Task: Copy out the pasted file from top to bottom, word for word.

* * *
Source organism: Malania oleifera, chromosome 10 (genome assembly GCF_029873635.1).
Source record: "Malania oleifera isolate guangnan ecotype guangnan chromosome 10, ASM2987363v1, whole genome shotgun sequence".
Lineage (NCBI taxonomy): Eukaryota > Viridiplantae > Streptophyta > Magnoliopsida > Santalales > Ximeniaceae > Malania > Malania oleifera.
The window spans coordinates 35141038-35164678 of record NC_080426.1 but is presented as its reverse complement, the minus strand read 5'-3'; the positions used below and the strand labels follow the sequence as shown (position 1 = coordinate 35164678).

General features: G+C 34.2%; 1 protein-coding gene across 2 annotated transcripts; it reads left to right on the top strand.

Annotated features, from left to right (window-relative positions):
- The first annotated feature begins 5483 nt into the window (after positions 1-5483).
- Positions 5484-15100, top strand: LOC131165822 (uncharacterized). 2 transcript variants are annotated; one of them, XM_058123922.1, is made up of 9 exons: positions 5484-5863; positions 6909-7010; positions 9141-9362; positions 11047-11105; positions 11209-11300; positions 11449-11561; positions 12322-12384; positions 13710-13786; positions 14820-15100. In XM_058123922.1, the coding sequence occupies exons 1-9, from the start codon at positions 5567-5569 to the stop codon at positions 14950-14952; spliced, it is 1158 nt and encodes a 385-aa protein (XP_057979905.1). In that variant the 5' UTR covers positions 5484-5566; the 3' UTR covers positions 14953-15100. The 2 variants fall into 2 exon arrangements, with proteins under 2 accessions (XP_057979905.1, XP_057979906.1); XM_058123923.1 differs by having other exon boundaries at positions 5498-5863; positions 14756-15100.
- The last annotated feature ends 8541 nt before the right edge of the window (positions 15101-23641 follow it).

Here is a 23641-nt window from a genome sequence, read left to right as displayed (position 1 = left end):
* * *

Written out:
Source organism: Malania oleifera, chromosome 10 (genome assembly GCF_029873635.1).
Source record: "Malania oleifera isolate guangnan ecotype guangnan chromosome 10, ASM2987363v1, whole genome shotgun sequence".
Lineage (NCBI taxonomy): Eukaryota > Viridiplantae > Streptophyta > Magnoliopsida > Santalales > Ximeniaceae > Malania > Malania oleifera.
The window spans coordinates 35141038-35164678 of record NC_080426.1 but is presented as its reverse complement, the minus strand read 5'-3'; the positions used below and the strand labels follow the sequence as shown (position 1 = coordinate 35164678).

General features: G+C 34.2%; 1 protein-coding gene across 2 annotated transcripts; it reads left to right on the top strand.

Annotated features, from left to right (window-relative positions):
- The first annotated feature begins 5483 nt into the window (after positions 1-5483).
- Positions 5484-15100, top strand: LOC131165822 (uncharacterized). 2 transcript variants are annotated; one of them, XM_058123922.1, is made up of 9 exons: positions 5484-5863; positions 6909-7010; positions 9141-9362; positions 11047-11105; positions 11209-11300; positions 11449-11561; positions 12322-12384; positions 13710-13786; positions 14820-15100. In XM_058123922.1, the coding sequence occupies exons 1-9, from the start codon at positions 5567-5569 to the stop codon at positions 14950-14952; spliced, it is 1158 nt and encodes a 385-aa protein (XP_057979905.1). In that variant the 5' UTR covers positions 5484-5566; the 3' UTR covers positions 14953-15100. The 2 variants fall into 2 exon arrangements, with proteins under 2 accessions (XP_057979905.1, XP_057979906.1); XM_058123923.1 differs by having other exon boundaries at positions 5498-5863; positions 14756-15100.
- The last annotated feature ends 8541 nt before the right edge of the window (positions 15101-23641 follow it).

Here is a 23641-nt window from a genome sequence, read left to right as displayed (position 1 = left end):